These Deals Show Why the M&A Bubble Won’t Pop Soon

March 14, 2016, 6:33 PM UTC
Signage for the W Hotel New York Times Square, a Starwood Hotels & Resorts property, is displayed in New York, U.S.
Photograph by Craig Warga—Bloomberg via Getty Images

A telltale sign of a merger mania: A raft of investment firms jump into the M&A market and start outbidding acquirers that are buying companies in their own businesses.

On Monday, the signs of M&A mania seemed obvious. A group led by China’s Anbang Insurance Group has made a $76 a share, or roughly $13 billion, bid for Starwood Hotels (HOT), which had already agreed to be acquired by Marriott International (MAR). Apollo Management has made a $1.7 billion offer for Fresh Market (TFM), the grocery store company, which Kroger had been rumored to be considering buying.

Anecdotally, there are certainly cases where private equity and other financial firms have got into bidding wars and the deals have turned sour. Just one example: Back in 2007, private equity firm Bain got into an ugly bidding war with other private equity firms before purchasing Clear Channel, which has since changed its name to iHeartmedia. That deal has been a disaster. Last week, lenders issued a notice of default to iHeartmedia pertaining to more than 25% of its debt.

But research shows that isn’t typically the case. In fact, private equity managers have proven themselves to be pretty formidable acquisition competitors—so good, in fact, that Marriott and Kroger may consider higher bids for Starwood and Fresh Market, respectively. Over the last 27 years, 23% of all competing bids were made by financial sponsors, according to research from Amy Dittmar at the University of Michigan. But the percentage of financial bidders peaked during other merger market tops—1988 and 2006, when they comprised 42% and 36% of all competing bids respectively, according to the research.

Intuitively, it seems like a recipe for disaster. If Marriott were to buy Starwood, the combination could take advantage of all the synergies the two can create: cutting back office jobs that overlap at the two firms, for example. Private equity and other financial firms don’t have these advantages. But while financial firms may not benefit from synergies, they also don’t have to take on all the costs and messy business of integrating two companies, either. That gives them more time to focus on either improving or closing underperforming divisions.

“Managers of less well-performing subsidiaries… have an incentive to lobby parents to secure additional resources to protect their unit, costly activities…that harm parent value,” according to a study from researchers at HEC Paris. “After acquiring control, private equity can eliminate these costs, implement restructuring plans, and enforce managerial discipline.” These restructuring capabilities are “a salient factor in the auction.”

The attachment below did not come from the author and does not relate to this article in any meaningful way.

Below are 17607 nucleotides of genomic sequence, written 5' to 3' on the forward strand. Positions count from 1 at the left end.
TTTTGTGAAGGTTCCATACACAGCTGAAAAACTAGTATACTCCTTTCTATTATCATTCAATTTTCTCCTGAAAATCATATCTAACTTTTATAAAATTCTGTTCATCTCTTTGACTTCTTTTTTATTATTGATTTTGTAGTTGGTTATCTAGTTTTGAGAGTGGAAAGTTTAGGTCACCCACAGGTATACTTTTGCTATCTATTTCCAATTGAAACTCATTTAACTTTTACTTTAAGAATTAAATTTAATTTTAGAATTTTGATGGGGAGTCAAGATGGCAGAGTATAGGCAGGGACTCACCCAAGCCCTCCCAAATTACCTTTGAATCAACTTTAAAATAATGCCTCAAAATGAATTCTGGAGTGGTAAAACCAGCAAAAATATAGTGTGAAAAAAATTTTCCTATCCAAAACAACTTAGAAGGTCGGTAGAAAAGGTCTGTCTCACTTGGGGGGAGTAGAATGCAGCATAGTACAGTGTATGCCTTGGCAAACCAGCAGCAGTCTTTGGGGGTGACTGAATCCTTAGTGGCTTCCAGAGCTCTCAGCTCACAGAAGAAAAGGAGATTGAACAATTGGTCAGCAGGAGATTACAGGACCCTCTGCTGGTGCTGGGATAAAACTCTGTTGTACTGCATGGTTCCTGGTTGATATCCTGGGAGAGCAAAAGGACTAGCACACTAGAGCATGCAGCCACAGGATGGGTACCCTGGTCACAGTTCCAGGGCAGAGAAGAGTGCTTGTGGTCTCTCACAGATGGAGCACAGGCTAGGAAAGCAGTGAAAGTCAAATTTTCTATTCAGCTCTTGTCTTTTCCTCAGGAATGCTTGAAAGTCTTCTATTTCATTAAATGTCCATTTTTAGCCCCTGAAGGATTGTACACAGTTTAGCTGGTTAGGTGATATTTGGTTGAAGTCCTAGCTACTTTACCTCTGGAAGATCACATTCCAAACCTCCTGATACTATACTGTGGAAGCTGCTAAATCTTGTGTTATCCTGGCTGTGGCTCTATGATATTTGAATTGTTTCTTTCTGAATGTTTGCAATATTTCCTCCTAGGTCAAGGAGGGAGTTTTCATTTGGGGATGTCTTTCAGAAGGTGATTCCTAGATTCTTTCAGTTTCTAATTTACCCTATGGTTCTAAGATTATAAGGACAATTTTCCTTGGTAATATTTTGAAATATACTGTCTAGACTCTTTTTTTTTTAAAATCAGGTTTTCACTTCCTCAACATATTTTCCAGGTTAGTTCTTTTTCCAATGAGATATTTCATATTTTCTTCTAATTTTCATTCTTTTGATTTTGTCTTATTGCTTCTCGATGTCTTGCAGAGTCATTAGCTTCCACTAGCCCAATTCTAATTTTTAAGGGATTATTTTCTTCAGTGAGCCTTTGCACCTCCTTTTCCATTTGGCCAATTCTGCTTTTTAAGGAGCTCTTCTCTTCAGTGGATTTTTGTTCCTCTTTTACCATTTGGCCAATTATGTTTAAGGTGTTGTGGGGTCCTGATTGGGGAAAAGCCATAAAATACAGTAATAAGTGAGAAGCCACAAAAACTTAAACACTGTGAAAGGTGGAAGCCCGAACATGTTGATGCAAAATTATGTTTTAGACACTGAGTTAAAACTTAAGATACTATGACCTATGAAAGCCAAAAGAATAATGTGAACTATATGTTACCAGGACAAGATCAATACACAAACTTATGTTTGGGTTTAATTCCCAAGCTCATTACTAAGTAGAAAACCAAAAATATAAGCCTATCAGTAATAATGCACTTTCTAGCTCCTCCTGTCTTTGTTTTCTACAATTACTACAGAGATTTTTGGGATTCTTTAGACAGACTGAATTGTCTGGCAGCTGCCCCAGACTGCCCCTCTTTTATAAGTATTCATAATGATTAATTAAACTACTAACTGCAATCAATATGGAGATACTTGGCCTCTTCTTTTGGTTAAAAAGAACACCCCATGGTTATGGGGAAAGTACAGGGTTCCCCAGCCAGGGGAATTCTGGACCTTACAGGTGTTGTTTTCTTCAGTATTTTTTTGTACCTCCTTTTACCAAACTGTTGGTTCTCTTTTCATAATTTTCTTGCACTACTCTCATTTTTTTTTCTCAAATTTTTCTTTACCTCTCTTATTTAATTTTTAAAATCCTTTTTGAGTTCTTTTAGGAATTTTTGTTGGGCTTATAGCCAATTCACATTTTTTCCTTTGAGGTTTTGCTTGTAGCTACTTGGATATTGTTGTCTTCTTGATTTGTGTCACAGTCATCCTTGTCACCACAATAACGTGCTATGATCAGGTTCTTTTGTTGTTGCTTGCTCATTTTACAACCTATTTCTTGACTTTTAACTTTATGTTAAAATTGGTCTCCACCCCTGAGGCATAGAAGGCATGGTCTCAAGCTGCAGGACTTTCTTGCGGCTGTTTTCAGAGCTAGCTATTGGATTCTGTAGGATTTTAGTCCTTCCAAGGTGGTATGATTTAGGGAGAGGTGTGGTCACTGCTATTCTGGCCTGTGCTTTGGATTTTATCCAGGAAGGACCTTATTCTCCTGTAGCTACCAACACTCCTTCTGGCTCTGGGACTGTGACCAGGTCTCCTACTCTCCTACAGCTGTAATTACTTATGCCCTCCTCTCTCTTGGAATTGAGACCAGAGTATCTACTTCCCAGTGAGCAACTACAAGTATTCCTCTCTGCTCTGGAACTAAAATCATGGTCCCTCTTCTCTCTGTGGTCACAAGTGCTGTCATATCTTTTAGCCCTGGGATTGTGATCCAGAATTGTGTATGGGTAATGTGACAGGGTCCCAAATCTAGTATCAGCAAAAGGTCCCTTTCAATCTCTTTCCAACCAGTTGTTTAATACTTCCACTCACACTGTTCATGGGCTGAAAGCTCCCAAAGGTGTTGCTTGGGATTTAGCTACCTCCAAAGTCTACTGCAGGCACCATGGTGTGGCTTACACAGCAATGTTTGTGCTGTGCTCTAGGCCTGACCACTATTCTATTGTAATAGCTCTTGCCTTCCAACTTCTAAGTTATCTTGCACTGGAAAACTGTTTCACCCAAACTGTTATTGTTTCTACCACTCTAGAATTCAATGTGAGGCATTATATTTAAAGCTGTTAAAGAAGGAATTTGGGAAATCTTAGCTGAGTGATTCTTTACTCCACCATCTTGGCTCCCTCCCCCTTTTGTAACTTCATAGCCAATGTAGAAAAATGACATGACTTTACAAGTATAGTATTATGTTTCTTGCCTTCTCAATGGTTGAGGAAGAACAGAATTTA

Second, private equity buyers often use more debt, which helps inflate potential returns, especially when interests are low and debt is cheap, as it is now. Marc Martos-Vila of the London School of Economics who has written a Harvard Business School paper on the subject says, “Our theory predicts that PE firms will tend to dominate strategic buyers during times when debt markets are overvalued.”

Still another report shows that private equity firms are actually the pros when it comes to hunting assets. In the study called “Follow The Leader: Acquiring Targets Picked by Private Equity,” University of Michigan’s Dittmar says that private equity firms, by definition, have to be more selective about their targets.

While corporate buyers may share operational synergies with the target firm, financial buyers rely primarily on improving the stand-alone value of the target firm or buying undervalued assets.” In short, they’re finding the good ones. And even in cases when the financial bidder ends up losing out on a deal, the combinations tend to work out better. She says deals earn about 12% better returns in the six months following announcement of a transaction if the acquiring firm out bid a financial acquirer rather than a rival or strategic bidder.

What does this mean for shareholders in companies like Starwood and Fresh Market? If the studies are right, buyout firms trying to go over the top and break up deals, will only spur more bidding and more contested M&A battles. That means the bubble, if it is, in the merger market will continue to grow.

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